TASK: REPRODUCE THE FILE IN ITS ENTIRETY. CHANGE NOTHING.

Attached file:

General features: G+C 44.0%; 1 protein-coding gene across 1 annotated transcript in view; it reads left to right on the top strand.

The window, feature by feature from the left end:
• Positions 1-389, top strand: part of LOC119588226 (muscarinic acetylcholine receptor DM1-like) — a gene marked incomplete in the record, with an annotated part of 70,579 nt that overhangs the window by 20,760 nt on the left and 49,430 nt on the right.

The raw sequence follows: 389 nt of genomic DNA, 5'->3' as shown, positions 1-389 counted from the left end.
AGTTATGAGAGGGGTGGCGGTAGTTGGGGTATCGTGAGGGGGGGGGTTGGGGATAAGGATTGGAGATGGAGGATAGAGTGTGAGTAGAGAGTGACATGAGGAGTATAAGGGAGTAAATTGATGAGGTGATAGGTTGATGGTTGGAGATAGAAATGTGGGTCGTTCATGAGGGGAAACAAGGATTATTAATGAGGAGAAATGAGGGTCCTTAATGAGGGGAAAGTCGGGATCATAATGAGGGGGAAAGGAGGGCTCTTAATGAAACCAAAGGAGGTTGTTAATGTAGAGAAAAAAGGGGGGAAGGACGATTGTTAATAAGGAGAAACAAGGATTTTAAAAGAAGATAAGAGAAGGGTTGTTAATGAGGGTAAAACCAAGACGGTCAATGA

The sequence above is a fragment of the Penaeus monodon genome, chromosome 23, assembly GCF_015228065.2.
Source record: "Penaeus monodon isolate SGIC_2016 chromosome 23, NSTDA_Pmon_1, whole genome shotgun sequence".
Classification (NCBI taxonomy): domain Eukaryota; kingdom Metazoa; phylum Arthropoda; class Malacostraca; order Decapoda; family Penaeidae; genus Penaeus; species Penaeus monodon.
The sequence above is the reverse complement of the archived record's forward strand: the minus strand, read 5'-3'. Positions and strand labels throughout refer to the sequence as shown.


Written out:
General features: G+C 44.0%; 1 protein-coding gene across 1 annotated transcript in view; it reads left to right on the top strand.

The window, feature by feature from the left end:
• Positions 1-389, top strand: part of LOC119588226 (muscarinic acetylcholine receptor DM1-like) — a gene marked incomplete in the record, with an annotated part of 70,579 nt that overhangs the window by 20,760 nt on the left and 49,430 nt on the right.

The raw sequence follows: 389 nt of genomic DNA, 5'->3' as shown, positions 1-389 counted from the left end.
AGTTATGAGAGGGGTGGCGGTAGTTGGGGTATCGTGAGGGGGGGGGTTGGGGATAAGGATTGGAGATGGAGGATAGAGTGTGAGTAGAGAGTGACATGAGGAGTATAAGGGAGTAAATTGATGAGGTGATAGGTTGATGGTTGGAGATAGAAATGTGGGTCGTTCATGAGGGGAAACAAGGATTATTAATGAGGAGAAATGAGGGTCCTTAATGAGGGGAAAGTCGGGATCATAATGAGGGGGAAAGGAGGGCTCTTAATGAAACCAAAGGAGGTTGTTAATGTAGAGAAAAAAGGGGGGAAGGACGATTGTTAATAAGGAGAAACAAGGATTTTAAAAGAAGATAAGAGAAGGGTTGTTAATGAGGGTAAAACCAAGACGGTCAATGA

The sequence above is a fragment of the Penaeus monodon genome, chromosome 23, assembly GCF_015228065.2.
Source record: "Penaeus monodon isolate SGIC_2016 chromosome 23, NSTDA_Pmon_1, whole genome shotgun sequence".
Classification (NCBI taxonomy): domain Eukaryota; kingdom Metazoa; phylum Arthropoda; class Malacostraca; order Decapoda; family Penaeidae; genus Penaeus; species Penaeus monodon.
The sequence above is the reverse complement of the archived record's forward strand: the minus strand, read 5'-3'. Positions and strand labels throughout refer to the sequence as shown.